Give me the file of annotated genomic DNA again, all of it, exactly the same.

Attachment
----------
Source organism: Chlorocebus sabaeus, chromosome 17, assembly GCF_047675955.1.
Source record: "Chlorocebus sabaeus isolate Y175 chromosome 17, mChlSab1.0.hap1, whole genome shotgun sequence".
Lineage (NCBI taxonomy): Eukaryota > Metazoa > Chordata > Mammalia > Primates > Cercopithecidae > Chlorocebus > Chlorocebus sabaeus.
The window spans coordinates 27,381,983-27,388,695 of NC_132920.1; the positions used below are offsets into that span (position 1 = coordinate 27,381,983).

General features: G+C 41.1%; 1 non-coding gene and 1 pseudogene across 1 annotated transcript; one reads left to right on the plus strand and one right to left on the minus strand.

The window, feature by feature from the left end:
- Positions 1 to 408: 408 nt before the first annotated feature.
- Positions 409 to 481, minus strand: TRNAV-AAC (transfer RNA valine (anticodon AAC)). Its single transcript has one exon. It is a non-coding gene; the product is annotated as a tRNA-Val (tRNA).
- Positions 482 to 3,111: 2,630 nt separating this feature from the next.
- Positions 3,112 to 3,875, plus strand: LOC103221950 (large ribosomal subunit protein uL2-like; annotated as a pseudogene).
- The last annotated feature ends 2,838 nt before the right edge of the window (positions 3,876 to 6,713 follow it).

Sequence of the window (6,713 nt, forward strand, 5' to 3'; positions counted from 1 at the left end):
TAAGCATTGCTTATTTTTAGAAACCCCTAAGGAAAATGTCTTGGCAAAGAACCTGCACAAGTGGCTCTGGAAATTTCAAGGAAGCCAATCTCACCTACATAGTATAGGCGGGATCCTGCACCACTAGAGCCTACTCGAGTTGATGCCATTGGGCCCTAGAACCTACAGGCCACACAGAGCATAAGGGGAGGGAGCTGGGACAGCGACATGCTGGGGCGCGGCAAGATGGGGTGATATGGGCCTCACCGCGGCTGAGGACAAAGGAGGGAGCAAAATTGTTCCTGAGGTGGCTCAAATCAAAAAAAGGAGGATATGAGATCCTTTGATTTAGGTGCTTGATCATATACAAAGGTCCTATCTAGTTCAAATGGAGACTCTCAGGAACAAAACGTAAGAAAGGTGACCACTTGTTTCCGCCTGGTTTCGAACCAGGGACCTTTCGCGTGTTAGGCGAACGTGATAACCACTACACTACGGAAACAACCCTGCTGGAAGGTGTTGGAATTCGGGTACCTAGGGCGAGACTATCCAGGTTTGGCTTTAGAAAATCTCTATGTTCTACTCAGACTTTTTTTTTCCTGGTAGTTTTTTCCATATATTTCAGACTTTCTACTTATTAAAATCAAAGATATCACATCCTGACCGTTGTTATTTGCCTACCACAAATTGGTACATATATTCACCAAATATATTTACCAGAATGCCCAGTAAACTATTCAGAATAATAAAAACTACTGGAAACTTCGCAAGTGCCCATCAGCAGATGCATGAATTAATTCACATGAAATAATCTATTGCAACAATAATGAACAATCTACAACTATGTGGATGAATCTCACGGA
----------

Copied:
Source organism: Chlorocebus sabaeus, chromosome 17, assembly GCF_047675955.1.
Source record: "Chlorocebus sabaeus isolate Y175 chromosome 17, mChlSab1.0.hap1, whole genome shotgun sequence".
Lineage (NCBI taxonomy): Eukaryota > Metazoa > Chordata > Mammalia > Primates > Cercopithecidae > Chlorocebus > Chlorocebus sabaeus.
The window spans coordinates 27,381,983-27,388,695 of NC_132920.1; the positions used below are offsets into that span (position 1 = coordinate 27,381,983).

General features: G+C 41.1%; 1 non-coding gene and 1 pseudogene across 1 annotated transcript; one reads left to right on the plus strand and one right to left on the minus strand.

The window, feature by feature from the left end:
- Positions 1 to 408: 408 nt before the first annotated feature.
- Positions 409 to 481, minus strand: TRNAV-AAC (transfer RNA valine (anticodon AAC)). Its single transcript has one exon. It is a non-coding gene; the product is annotated as a tRNA-Val (tRNA).
- Positions 482 to 3,111: 2,630 nt separating this feature from the next.
- Positions 3,112 to 3,875, plus strand: LOC103221950 (large ribosomal subunit protein uL2-like; annotated as a pseudogene).
- The last annotated feature ends 2,838 nt before the right edge of the window (positions 3,876 to 6,713 follow it).

Sequence of the window (6,713 nt, forward strand, 5' to 3'; positions counted from 1 at the left end):
TAAGCATTGCTTATTTTTAGAAACCCCTAAGGAAAATGTCTTGGCAAAGAACCTGCACAAGTGGCTCTGGAAATTTCAAGGAAGCCAATCTCACCTACATAGTATAGGCGGGATCCTGCACCACTAGAGCCTACTCGAGTTGATGCCATTGGGCCCTAGAACCTACAGGCCACACAGAGCATAAGGGGAGGGAGCTGGGACAGCGACATGCTGGGGCGCGGCAAGATGGGGTGATATGGGCCTCACCGCGGCTGAGGACAAAGGAGGGAGCAAAATTGTTCCTGAGGTGGCTCAAATCAAAAAAAGGAGGATATGAGATCCTTTGATTTAGGTGCTTGATCATATACAAAGGTCCTATCTAGTTCAAATGGAGACTCTCAGGAACAAAACGTAAGAAAGGTGACCACTTGTTTCCGCCTGGTTTCGAACCAGGGACCTTTCGCGTGTTAGGCGAACGTGATAACCACTACACTACGGAAACAACCCTGCTGGAAGGTGTTGGAATTCGGGTACCTAGGGCGAGACTATCCAGGTTTGGCTTTAGAAAATCTCTATGTTCTACTCAGACTTTTTTTTTCCTGGTAGTTTTTTCCATATATTTCAGACTTTCTACTTATTAAAATCAAAGATATCACATCCTGACCGTTGTTATTTGCCTACCACAAATTGGTACATATATTCACCAAATATATTTACCAGAATGCCCAGTAAACTATTCAGAATAATAAAAACTACTGGAAACTTCGCAAGTGCCCATCAGCAGATGCATGAATTAATTCACATGAAATAATCTATTGCAACAATAATGAACAATCTACAACTATGTGGATGAATCTCACGGA